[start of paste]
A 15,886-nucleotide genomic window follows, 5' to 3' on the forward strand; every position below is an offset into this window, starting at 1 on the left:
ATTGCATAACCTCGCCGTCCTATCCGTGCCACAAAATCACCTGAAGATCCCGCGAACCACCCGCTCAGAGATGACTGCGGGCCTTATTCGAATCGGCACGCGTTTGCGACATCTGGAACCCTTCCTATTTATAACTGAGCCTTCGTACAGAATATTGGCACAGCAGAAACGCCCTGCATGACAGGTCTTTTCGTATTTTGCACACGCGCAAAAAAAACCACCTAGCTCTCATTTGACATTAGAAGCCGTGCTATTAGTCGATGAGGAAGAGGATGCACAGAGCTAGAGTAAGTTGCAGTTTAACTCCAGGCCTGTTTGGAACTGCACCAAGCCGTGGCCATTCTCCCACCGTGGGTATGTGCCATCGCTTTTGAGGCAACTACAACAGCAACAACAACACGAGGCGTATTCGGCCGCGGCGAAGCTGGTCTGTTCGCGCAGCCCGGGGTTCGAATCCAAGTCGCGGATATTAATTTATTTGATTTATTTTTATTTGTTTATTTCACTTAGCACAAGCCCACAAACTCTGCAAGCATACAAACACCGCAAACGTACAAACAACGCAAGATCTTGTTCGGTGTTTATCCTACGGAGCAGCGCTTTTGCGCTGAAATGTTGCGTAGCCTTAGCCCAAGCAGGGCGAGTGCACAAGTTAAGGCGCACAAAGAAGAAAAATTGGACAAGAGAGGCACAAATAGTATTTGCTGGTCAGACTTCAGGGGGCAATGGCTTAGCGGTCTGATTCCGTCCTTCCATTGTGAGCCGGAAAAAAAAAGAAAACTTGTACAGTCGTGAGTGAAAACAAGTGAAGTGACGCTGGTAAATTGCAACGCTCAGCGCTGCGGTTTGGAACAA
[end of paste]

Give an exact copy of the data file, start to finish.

A 15,886-nucleotide genomic window follows, 5' to 3' on the forward strand; every position below is an offset into this window, starting at 1 on the left:
ATTGCATAACCTCGCCGTCCTATCCGTGCCACAAAATCACCTGAAGATCCCGCGAACCACCCGCTCAGAGATGACTGCGGGCCTTATTCGAATCGGCACGCGTTTGCGACATCTGGAACCCTTCCTATTTATAACTGAGCCTTCGTACAGAATATTGGCACAGCAGAAACGCCCTGCATGACAGGTCTTTTCGTATTTTGCACACGCGCAAAAAAAACCACCTAGCTCTCATTTGACATTAGAAGCCGTGCTATTAGTCGATGAGGAAGAGGATGCACAGAGCTAGAGTAAGTTGCAGTTTAACTCCAGGCCTGTTTGGAACTGCACCAAGCCGTGGCCATTCTCCCACCGTGGGTATGTGCCATCGCTTTTGAGGCAACTACAACAGCAACAACAACACGAGGCGTATTCGGCCGCGGCGAAGCTGGTCTGTTCGCGCAGCCCGGGGTTCGAATCCAAGTCGCGGATATTAATTTATTTGATTTATTTTTATTTGTTTATTTCACTTAGCACAAGCCCACAAACTCTGCAAGCATACAAACACCGCAAACGTACAAACAACGCAAGATCTTGTTCGGTGTTTATCCTACGGAGCAGCGCTTTTGCGCTGAAATGTTGCGTAGCCTTAGCCCAAGCAGGGCGAGTGCACAAGTTAAGGCGCACAAAGAAGAAAAATTGGACAAGAGAGGCACAAATAGTATTTGCTGGTCAGACTTCAGGGGGCAATGGCTTAGCGGTCTGATTCCGTCCTTCCATTGTGAGCCGGAAAAAAAAAGAAAACTTGTACAGTCGTGAGTGAAAACAAGTGAAGTGACGCTGGTAAATTGCAACGCTCAGCGCTGCGGTTTGGAACAA